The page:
Thursday, November 30, 2023

Faith is not belief without evidence

I am tired of hearing atheists say "faith is believing things without evidence." No definition of faith in Christianity says that.Let's Get this out of the way up front. Heb 11:1: faith is the substance of things to be hoped for, the argument (argumentum) of things that are not apparent.Most translations say "evidence of things not seen."This does not say faith is belief without evidence it says faith itself is a kind of evidence because it points to the reality that caused one to have faith.

The most important dictionary in theology is the Westminster Dictionary of Christian Theology. There are two kinds, one for theologians and one for ideas. Let's consult the latter.

faith (Gr. pistis, Lat. fides, “trust,” “belief”) In Christianity, belief, trust, and obedience to God as revealed in Jesus Christ. It is the means of salvation (Eph. 2:8–9) or eternal life (John 6:40). Faith affects all dimensions of one’s existence: intellect, emotions, and will. See also salvation.[1]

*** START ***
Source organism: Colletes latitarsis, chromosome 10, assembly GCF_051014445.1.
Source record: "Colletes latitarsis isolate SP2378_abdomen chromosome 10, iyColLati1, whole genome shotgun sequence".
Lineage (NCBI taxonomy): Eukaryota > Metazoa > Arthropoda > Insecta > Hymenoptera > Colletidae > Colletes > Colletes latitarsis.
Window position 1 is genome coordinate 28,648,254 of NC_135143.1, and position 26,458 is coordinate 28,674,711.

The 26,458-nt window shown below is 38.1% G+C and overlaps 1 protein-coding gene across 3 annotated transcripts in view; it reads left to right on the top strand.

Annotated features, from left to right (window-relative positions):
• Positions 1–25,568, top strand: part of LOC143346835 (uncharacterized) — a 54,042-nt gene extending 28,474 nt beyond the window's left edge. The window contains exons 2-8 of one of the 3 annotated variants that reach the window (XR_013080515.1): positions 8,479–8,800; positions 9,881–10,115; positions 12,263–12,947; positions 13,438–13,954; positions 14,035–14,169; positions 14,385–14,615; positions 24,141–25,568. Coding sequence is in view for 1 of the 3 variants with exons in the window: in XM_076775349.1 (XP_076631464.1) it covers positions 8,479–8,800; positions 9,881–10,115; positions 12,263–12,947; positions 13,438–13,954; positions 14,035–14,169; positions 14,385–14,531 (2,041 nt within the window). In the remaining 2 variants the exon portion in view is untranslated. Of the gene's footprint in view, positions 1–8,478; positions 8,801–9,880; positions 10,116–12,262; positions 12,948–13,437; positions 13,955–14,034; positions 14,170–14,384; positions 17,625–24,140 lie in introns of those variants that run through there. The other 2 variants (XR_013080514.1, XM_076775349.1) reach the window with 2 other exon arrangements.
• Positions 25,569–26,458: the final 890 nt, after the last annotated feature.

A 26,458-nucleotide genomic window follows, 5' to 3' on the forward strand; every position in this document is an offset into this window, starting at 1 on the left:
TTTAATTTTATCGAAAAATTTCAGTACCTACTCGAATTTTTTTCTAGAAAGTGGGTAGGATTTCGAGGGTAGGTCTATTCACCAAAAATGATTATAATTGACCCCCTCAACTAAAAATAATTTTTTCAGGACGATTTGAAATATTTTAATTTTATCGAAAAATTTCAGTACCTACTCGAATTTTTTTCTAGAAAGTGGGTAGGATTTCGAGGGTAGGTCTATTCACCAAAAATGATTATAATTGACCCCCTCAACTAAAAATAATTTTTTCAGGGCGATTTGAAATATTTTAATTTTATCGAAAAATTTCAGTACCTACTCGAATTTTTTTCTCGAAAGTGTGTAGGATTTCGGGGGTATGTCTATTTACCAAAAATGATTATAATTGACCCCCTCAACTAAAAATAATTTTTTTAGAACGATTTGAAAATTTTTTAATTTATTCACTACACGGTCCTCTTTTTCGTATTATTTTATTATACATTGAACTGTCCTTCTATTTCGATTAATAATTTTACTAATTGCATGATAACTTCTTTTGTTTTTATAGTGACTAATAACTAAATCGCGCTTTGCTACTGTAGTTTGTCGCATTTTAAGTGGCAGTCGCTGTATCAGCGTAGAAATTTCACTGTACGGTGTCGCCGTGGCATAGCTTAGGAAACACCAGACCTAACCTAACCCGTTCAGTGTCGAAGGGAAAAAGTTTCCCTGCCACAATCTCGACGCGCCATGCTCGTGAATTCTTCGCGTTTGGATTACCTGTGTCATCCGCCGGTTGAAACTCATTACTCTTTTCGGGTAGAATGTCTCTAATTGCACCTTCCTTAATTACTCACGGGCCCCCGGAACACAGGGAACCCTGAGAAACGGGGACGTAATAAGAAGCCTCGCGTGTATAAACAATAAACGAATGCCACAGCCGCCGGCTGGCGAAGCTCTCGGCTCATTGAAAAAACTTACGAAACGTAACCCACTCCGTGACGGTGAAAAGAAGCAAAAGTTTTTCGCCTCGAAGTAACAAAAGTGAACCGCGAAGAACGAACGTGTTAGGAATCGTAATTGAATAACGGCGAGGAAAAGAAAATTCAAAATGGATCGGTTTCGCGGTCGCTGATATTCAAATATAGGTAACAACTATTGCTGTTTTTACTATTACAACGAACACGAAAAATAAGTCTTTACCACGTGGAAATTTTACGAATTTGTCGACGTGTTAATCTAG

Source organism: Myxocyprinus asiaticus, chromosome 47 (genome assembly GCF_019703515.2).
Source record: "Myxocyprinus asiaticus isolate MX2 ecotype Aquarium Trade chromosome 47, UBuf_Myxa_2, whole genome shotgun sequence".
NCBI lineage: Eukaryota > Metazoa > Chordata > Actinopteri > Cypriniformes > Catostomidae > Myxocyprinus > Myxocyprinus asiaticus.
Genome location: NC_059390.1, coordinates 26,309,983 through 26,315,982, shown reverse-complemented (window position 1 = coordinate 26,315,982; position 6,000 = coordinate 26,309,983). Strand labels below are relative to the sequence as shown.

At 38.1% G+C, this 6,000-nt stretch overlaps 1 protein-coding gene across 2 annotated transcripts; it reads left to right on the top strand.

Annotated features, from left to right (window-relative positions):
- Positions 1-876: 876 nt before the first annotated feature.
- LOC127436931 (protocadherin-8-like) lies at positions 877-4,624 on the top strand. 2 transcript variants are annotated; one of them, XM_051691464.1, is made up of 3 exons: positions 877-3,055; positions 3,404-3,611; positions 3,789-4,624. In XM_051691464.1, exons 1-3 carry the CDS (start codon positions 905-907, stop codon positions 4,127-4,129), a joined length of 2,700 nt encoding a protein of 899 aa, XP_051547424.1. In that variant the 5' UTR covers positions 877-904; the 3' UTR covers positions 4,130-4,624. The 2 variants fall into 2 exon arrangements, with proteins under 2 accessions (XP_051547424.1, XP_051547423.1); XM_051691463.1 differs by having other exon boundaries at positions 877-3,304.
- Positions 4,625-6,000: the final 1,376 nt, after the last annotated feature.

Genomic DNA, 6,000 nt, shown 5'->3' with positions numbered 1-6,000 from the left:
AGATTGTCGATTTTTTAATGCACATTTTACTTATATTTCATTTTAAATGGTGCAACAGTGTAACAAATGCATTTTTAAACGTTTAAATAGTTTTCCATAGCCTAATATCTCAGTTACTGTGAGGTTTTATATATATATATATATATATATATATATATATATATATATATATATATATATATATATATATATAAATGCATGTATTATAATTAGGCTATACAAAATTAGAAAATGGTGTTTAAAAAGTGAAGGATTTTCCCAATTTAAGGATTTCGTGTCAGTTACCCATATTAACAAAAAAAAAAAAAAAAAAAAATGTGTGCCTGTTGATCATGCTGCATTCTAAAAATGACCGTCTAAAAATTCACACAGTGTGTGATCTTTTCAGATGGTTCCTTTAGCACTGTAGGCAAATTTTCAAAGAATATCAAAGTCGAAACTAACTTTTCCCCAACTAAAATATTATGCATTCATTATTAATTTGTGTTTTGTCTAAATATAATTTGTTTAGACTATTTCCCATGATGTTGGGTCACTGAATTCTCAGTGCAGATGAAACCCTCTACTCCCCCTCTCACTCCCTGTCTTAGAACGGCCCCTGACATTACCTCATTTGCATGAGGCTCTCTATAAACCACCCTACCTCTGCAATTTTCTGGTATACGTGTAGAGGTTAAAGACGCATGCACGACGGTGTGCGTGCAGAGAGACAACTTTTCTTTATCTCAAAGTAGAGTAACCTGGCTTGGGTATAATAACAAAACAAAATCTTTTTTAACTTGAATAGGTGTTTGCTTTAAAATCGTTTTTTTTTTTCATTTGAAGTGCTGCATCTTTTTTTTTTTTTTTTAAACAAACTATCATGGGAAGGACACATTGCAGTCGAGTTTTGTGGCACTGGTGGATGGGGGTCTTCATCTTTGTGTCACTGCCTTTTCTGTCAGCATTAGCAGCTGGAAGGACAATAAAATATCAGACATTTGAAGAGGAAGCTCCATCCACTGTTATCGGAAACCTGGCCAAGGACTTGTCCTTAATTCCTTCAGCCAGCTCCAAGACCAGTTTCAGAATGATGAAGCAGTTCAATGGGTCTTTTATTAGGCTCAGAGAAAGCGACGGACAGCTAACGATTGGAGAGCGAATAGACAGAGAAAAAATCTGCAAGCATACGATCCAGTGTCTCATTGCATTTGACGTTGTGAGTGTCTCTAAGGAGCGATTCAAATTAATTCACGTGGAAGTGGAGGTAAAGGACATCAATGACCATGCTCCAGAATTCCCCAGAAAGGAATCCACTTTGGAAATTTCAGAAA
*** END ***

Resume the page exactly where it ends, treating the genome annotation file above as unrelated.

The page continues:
According to that definition there is nothing like a lack of evidence. There Is no hint that faith involves a lack of evidence. Consulting the same source for different uses of the term "faith:"

faith, explicit (Lat. fides explicita) Faith in that of which one has knowledge. Thus the term may be understood as referring to what one professes to believe because of what is known.[2]

Here faith is equated with knowledge. Since evidence involves knowledge and builds on knowledge it would seem that faith is actually dependent upon evidence rather than being without it.

faith, implicit (Lat. fides implicita) The Roman Catholic view that one believes as true “what the church believes,” even without certain knowledge. It was rejected by the Protestant Reformers as a true faith because the element of knowledge was lacking.[3]